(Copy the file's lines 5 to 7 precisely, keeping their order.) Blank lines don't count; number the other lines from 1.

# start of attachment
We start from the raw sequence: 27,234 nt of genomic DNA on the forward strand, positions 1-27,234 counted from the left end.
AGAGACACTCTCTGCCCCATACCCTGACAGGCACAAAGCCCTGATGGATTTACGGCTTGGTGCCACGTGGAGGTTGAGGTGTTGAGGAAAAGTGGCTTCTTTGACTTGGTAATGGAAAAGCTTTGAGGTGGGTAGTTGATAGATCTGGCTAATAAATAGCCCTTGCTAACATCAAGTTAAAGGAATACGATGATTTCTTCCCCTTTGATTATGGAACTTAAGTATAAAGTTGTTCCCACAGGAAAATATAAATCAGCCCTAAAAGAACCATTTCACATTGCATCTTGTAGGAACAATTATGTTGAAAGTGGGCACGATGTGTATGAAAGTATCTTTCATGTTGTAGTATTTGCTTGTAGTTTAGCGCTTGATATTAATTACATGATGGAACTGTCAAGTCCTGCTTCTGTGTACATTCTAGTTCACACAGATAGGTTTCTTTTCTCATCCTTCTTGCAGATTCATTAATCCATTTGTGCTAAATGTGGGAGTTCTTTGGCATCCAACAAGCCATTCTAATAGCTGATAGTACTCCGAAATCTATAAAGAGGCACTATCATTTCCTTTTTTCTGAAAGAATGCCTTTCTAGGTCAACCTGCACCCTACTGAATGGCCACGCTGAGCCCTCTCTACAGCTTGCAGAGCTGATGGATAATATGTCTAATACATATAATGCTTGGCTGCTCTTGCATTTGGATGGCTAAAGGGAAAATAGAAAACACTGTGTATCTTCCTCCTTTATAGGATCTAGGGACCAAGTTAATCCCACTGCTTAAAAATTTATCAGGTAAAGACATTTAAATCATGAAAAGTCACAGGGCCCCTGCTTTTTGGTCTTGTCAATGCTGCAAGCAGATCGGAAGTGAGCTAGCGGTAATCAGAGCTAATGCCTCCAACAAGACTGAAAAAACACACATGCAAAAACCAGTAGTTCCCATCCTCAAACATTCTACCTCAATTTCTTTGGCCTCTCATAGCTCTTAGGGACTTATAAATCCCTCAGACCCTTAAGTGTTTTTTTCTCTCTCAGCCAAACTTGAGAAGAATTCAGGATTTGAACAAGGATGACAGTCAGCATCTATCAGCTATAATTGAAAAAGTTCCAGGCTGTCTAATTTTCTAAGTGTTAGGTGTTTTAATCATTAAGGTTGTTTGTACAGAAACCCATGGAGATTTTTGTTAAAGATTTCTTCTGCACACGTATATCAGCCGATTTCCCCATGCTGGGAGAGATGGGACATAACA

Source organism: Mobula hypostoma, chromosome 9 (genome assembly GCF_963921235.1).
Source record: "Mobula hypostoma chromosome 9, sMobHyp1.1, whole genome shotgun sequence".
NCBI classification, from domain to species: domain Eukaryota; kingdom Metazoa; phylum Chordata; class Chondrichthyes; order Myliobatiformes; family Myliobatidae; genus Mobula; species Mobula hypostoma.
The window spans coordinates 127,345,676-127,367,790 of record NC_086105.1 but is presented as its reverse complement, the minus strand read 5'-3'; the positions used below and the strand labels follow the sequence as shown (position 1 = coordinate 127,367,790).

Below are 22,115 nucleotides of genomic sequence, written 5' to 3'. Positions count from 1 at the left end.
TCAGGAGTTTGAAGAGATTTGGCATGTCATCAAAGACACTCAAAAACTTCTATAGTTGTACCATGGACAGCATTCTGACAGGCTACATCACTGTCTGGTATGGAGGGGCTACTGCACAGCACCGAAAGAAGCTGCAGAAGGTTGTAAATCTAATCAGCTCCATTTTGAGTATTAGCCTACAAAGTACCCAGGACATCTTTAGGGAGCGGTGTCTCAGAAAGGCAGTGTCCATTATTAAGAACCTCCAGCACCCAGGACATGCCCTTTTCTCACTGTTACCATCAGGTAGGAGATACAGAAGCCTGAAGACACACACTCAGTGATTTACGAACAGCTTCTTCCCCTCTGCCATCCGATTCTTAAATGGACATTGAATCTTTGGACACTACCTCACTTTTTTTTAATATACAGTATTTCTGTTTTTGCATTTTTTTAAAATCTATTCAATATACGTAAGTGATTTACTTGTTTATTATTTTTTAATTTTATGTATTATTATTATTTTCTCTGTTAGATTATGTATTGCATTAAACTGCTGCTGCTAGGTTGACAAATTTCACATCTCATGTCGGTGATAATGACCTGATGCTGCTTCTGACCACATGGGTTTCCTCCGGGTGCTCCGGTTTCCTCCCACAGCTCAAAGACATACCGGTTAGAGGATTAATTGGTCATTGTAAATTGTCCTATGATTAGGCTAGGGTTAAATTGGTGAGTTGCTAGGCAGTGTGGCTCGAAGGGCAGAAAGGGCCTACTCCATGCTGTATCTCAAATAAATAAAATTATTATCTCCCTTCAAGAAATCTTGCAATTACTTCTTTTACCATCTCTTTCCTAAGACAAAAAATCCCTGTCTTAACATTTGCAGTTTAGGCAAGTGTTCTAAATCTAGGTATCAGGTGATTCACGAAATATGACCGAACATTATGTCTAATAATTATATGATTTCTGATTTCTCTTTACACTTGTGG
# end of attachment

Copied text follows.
NCBI classification, from domain to species: domain Eukaryota; kingdom Metazoa; phylum Chordata; class Chondrichthyes; order Myliobatiformes; family Myliobatidae; genus Mobula; species Mobula hypostoma.
The window spans coordinates 127,345,676-127,367,790 of record NC_086105.1 but is presented as its reverse complement, the minus strand read 5'-3'; the positions used below and the strand labels follow the sequence as shown (position 1 = coordinate 127,367,790).

Below are 22,115 nucleotides of genomic sequence, written 5' to 3'. Positions count from 1 at the left end.